Ten years ago, this very day, I embarked a Virgin Express flight from Rome to Brussels. I had plenty of dreams and very little knowledge about what was lying ahead. I had a vague idea, to start with, regarding Brussels exact position on a map. I remembered from school that Flemish were merchants and that they had a direct access to the sea, but I also thought that Flanders were all part of modern Netherlands. There was a very popular Haagen Dazs flavour in the 90s called Belgian chocolate and that was it. I was going to a place somewhere in Northern Europe where European institutions were based and where there might be a flash of coast and a lot of world-famous chocolate. I finished school with top marks but, you know, I never took geography as an A level. My parents used to say there was no point in studying it on a book, when you could travel to learn it. I obliged.
I was in my early 20s and overly excited at the perspective of building a new life in a place I couldn’t point on a chart. It wasn’t Paris, or London, or New York, well known cities where everybody my generation wanted to be. It wasn’t a place you would make a film on. It was Boring Belgium. And yet I felt so different and sophisticated and out-of-the-box in wanting to go in such impopular territory.
First thing that struck me was the bitterness of the cold air you could feel on your neck when getting out of the airport. It was a chilly day as it is today: plenty of snow, negative temperatures, iced sidewalks, silent traffic. No skyscrapers, no grandeur. Claustrophobic and dirty alleys in the city centre, elegant boulevards and parks all around. It looked distinguished and distant and at the same time messy and dirty and emotional. I was fascinated.
Years passed by and – to my greatest surprise – I gradually stopped complaining about the bad weather, the dirty sidewalks and the fact that Belgians are genetically adverse to take fast decisions, work late at night and take any initiative. It felt (and still does!) like living in 1955. A bourgeois wealthy little city, inhabited by quiet, mild and mostly good-natured people who dislike confrontation, discussion and politics. The sort of Peyton Place atmosphere I was longing for at that time.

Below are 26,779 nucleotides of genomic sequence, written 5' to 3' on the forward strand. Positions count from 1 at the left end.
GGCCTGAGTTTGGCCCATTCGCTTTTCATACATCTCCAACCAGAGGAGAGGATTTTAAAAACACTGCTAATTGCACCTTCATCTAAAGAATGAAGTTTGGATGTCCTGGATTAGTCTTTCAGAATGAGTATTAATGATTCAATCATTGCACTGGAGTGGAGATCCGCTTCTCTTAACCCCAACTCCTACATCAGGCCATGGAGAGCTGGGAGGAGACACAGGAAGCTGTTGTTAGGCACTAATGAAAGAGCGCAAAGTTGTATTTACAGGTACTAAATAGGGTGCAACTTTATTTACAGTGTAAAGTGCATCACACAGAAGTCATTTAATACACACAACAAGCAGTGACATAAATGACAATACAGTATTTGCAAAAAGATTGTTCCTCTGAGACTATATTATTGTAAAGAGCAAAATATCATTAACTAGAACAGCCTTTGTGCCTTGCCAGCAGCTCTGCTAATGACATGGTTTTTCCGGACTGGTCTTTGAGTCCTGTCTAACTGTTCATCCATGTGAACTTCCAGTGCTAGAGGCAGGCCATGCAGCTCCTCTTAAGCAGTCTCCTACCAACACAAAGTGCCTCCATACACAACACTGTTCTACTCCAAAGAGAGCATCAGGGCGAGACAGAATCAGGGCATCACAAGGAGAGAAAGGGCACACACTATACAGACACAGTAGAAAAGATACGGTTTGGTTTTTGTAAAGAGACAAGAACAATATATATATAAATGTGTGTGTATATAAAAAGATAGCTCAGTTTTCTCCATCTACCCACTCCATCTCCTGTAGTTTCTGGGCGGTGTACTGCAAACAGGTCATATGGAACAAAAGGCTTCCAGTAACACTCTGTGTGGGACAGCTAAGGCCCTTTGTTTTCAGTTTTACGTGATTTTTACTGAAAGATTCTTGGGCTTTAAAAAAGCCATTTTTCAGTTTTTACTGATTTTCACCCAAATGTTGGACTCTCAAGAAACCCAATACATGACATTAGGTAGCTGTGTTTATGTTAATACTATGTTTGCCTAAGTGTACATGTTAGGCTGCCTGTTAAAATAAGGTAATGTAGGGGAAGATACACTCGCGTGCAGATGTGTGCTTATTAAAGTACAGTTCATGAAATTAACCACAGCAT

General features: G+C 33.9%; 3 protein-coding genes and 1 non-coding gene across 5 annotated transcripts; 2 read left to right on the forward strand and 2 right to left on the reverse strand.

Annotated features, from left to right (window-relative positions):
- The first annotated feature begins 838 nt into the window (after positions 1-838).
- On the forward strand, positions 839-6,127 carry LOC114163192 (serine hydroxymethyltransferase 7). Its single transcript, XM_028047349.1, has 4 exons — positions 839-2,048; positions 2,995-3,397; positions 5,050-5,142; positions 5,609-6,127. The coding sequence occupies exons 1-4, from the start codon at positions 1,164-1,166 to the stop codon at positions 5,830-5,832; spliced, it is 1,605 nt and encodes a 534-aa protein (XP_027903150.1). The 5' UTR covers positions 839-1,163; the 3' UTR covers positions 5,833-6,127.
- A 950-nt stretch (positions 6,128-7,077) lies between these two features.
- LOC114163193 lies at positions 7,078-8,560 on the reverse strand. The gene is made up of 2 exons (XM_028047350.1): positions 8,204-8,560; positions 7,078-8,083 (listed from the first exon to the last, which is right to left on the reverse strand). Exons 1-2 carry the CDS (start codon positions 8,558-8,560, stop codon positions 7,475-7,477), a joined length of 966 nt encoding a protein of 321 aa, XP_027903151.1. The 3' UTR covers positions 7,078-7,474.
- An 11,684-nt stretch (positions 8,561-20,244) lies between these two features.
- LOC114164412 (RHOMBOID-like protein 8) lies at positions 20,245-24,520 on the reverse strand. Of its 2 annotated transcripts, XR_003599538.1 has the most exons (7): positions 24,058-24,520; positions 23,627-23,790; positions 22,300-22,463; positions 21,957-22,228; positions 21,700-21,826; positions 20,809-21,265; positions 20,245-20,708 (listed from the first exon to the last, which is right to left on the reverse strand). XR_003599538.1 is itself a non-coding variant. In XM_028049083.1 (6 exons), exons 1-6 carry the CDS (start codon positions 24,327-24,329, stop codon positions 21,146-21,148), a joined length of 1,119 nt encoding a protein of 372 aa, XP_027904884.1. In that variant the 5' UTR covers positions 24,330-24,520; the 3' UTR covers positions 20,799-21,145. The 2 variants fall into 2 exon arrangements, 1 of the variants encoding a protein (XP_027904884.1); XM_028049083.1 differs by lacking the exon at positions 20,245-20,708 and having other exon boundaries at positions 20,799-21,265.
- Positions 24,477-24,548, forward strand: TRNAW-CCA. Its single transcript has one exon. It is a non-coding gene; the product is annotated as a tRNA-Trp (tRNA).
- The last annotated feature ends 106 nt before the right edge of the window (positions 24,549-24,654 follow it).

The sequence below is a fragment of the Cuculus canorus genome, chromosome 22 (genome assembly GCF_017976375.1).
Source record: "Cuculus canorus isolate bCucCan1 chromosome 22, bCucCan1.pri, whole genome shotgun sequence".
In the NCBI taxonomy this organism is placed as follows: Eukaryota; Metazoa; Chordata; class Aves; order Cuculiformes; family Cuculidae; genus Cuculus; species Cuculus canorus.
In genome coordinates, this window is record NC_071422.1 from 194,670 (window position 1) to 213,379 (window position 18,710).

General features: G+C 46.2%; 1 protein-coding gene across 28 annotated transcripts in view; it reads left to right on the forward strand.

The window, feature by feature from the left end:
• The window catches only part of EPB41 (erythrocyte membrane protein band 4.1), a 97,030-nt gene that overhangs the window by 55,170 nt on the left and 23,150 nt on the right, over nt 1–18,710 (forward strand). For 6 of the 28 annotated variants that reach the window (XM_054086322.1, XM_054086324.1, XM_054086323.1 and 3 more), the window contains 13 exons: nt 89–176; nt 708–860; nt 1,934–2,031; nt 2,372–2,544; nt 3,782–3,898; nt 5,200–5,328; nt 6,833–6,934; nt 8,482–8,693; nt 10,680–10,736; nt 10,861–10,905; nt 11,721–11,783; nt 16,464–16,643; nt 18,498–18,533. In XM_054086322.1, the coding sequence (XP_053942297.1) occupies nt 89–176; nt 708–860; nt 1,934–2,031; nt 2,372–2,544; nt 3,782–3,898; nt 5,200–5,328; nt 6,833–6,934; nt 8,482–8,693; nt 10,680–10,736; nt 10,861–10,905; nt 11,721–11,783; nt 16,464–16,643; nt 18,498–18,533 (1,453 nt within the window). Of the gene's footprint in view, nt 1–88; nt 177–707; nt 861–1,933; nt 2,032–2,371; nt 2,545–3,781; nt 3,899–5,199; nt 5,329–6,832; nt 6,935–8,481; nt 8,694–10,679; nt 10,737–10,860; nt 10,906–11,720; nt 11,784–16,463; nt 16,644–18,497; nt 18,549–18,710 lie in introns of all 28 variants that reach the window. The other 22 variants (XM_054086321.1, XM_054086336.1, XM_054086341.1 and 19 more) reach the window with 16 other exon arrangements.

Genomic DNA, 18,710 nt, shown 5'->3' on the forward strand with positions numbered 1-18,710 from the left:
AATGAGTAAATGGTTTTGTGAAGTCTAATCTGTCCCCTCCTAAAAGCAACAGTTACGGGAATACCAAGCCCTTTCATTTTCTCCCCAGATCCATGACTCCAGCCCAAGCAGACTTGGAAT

A husband, a dog and two children later everything’s changed and yet everything stays the same. Brussels did change a bit: it is far more international now than it was a decade ago. Belgians, on the other side, never moved a step: still boy-scoutish and conservative and mild mannered, still busy in petty neighbour fights that threaten to split the country and still blind and deaf to the wind of change that the economic crash is accelerating all around them.
Someone said that Belgium is the lab of Europe: whatever happens there will happen to the rest of the Continent, some years later. Well, ten years ago, people used to say that Brussels was like New York in the 20s: bursting with ideas and opportunities. That is not true anymore. The privileged fiscal system has brought in billionaires from neighbouring France and Germany and other hi-taxed nations and it is true that you feel the crisis here way less than you do in Southern Europe. But apart from the impressive number of luxury cars you spot around the residential areas, the place is not sparkling with ideas anymore. The European dream that my generation was taught to dream on is crashing at the very first difficulties. Europe’s never been less popular and my overall feeling from Brussels, Eu is that we’re dancing on a sinking ship. You know, something like the Titanic’s orchestra director who died while doing his job.
So, happy anniversary to me. Time to jump off boat!
(to be continued)